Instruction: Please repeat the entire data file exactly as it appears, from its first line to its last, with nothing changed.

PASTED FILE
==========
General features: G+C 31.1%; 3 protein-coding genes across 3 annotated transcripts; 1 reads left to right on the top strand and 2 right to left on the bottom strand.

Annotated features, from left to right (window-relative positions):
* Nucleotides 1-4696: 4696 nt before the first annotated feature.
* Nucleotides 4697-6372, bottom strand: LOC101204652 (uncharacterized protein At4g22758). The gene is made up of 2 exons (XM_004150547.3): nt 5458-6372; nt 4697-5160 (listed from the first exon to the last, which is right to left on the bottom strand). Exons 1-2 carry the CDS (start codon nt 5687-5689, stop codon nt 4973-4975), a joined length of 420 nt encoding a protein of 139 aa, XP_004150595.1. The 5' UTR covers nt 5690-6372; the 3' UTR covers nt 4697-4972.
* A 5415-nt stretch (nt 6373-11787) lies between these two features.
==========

General features: G+C 31.1%; 3 protein-coding genes across 3 annotated transcripts; 1 reads left to right on the top strand and 2 right to left on the bottom strand.

Annotated features, from left to right (window-relative positions):
* Nucleotides 1-4696: 4696 nt before the first annotated feature.
* Nucleotides 4697-6372, bottom strand: LOC101204652 (uncharacterized protein At4g22758). The gene is made up of 2 exons (XM_004150547.3): nt 5458-6372; nt 4697-5160 (listed from the first exon to the last, which is right to left on the bottom strand). Exons 1-2 carry the CDS (start codon nt 5687-5689, stop codon nt 4973-4975), a joined length of 420 nt encoding a protein of 139 aa, XP_004150595.1. The 5' UTR covers nt 5690-6372; the 3' UTR covers nt 4697-4972.
* A 5415-nt stretch (nt 6373-11787) lies between these two features.